Cutting Tool Engineering
July 2014 / Volume 66 / Issue 7

Understanding cutting equations

By Christopher Tate

Surface feet per minute, chip load, unde-formed chip thickness and chip thinning are familiar shop terms. Over the last few weeks, however, several occurrences in our shop have made me realize there are a lot of metalworking professionals who don’t understand these terms and the calculations that go along with them. Whether you work at a small job shop or a large contract manufacturer, it is important to under-stand cutting tool calculations and how to use them to help drive significant efficiency gains.

Cutting speed calculations might well be the most important ones. They are easy to use and, with a little explanation, easy to understand. The cutting speed of a tool is expressed in surface feet per minute (sfm) or surface meters per minute (m/min.). Similar to mph for a car, sfm is the linear distance a cutting tool travels per minute. To get a bet-ter sense of scale, 300 sfm, for example, converts to 3.4 mph.

Toolmakers recommend cutting speeds for different types of workpiece materials. When a toolmaker suggests 100 sfm, it is indicating the outside surface of the rotating tool should travel at a rate of speed equal to 100 linear feet per minute. If the tool has a circumference (diameter × π) of 12", it would need to rotate at 100 rpm to achieve 100 sfm.

Figure1.tif
All images courtesy C. Tate

Imagine the cutting tool as a rolling ring or cylinder. The distance traveled in one revolution times rpm is its surface speed. If the circle above had a diameter of 3.82", the circumference would be 12". As a result, every revolution would produce a linear distance of 1', and a spindle speed of 100 rpm would be a cutting speed of 100 sfm.

The following equation is used to cal-culate spindle speed: rpm = sfm ÷ diame-ter × 3.82, where diameter is the cutting tool diameter or the part diameter on a lathe in inches, and 3.82 is a constant that comes from an algebraic simplifica-tion of the more complex formula: rpm = (sfm × 12) ÷ (diameter × π).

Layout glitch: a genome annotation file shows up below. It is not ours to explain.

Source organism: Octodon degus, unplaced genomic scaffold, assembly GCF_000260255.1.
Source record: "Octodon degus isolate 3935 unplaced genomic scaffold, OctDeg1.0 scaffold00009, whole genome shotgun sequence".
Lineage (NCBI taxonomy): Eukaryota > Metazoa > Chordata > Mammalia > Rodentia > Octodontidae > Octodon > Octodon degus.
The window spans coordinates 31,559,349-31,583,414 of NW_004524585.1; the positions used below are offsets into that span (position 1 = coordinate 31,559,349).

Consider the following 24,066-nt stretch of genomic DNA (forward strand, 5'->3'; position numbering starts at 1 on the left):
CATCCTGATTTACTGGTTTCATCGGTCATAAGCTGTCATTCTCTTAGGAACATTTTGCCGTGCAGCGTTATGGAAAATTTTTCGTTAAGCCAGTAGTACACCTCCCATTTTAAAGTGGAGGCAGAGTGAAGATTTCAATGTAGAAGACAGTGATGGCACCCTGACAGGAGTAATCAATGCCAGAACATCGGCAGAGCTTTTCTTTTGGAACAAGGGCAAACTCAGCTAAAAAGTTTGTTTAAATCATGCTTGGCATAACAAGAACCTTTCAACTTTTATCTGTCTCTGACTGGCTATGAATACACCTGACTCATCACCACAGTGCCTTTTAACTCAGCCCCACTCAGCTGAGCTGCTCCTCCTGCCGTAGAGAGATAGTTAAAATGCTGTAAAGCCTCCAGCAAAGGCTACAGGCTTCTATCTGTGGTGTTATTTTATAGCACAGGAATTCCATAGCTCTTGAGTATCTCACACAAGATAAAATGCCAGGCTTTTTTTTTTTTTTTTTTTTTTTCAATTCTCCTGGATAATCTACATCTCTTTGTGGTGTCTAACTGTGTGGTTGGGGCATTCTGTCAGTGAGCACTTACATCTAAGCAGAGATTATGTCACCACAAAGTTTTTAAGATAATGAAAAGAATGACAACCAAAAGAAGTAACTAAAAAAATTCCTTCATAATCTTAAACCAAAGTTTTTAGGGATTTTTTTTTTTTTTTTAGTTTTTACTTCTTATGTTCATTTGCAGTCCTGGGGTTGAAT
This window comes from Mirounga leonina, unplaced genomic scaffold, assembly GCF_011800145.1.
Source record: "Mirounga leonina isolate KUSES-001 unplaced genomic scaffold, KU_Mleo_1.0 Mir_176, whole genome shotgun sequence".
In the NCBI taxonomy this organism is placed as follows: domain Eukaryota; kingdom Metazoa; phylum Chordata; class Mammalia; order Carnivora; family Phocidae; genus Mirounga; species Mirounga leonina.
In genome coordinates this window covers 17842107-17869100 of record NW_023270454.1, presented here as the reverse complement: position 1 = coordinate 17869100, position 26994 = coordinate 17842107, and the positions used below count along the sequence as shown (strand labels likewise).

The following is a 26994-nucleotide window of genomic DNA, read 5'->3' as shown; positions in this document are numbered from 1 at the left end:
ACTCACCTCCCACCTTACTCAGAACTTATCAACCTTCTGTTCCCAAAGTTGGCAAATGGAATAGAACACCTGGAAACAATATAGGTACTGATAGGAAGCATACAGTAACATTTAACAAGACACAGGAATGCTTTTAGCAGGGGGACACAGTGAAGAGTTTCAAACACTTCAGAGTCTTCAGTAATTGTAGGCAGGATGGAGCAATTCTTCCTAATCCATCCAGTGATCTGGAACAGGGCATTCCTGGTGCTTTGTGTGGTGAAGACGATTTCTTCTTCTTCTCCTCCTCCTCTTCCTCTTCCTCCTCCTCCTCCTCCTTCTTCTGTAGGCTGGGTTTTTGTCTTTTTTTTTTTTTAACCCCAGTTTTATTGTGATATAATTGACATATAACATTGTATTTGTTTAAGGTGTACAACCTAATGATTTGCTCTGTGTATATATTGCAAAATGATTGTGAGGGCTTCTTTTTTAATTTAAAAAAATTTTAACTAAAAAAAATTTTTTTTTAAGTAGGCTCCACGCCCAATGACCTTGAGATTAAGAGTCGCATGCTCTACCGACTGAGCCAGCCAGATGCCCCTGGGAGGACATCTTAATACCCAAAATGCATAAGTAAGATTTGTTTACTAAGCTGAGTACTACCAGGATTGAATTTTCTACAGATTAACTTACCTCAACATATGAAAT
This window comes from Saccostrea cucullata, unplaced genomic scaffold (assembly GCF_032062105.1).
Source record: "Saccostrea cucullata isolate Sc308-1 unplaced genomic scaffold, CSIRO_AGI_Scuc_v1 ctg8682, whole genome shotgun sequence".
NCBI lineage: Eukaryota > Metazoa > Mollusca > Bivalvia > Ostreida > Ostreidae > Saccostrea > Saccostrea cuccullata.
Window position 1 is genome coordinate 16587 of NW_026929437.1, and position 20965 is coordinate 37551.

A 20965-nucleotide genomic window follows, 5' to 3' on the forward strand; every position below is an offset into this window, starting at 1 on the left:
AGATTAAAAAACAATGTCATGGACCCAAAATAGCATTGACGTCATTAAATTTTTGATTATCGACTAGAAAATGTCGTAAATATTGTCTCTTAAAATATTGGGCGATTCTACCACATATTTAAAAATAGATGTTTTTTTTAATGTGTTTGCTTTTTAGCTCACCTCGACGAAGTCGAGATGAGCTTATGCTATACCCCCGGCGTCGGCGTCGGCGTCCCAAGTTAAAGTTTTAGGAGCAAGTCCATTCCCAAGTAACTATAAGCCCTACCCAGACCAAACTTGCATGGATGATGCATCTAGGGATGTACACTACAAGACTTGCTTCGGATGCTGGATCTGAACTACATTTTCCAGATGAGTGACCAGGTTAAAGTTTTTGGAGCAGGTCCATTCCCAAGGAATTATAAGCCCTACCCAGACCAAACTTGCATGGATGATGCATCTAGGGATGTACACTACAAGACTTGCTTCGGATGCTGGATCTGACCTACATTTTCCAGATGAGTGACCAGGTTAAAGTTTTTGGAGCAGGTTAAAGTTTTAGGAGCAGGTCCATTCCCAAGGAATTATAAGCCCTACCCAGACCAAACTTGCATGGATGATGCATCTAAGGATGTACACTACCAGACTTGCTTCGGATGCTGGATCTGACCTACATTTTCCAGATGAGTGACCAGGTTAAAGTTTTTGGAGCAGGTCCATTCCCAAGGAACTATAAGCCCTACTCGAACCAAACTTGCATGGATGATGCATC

Because the tool diameter is measured in inches, the “feet” in sfm must be con-verted to inches, and because there are 12 inches in a foot, multiply sfm by 12. In addition, the circumference of the tool is found by multiplying the tool diame-ter by π, or 3.14 to simplify. The result is: rpm = (sfm × 12) ÷ (diameter × π) = (sfm ÷ diameter) × (12 ÷ π) = (sfm ÷ di-ameter) × 3.82.

Figure1.tif

Notice the vertical lines, called tool marks, on the outside of the part being turned. As the feed rate increases, the distance between the lines also increases. The chip thickness is roughly equal to the feed.

Cutting speeds are published in sfm because the ideal cutting speed for a par-ticular family of tools will, in theory, be the same no matter the size of the tool. The engineer, programmer or machinist is expected to calculate the rpm needed to produce the proper cutting speed for each selected tool.

So what is this telling us? Let’s say a 1"-dia. tool must run at 100 sfm. Based on the equation, that tool must turn at 382 rpm to achieve 100 sfm: 100 ÷ 1 × 3.82 = 382.

Another way to consider this concept is to think about the distance the 1" tool would travel were it to make 382 revo-lutions across the shop floor. In that sce-nario, it would travel 100'; do it in 60 seconds and it would be traveling 100 sfm.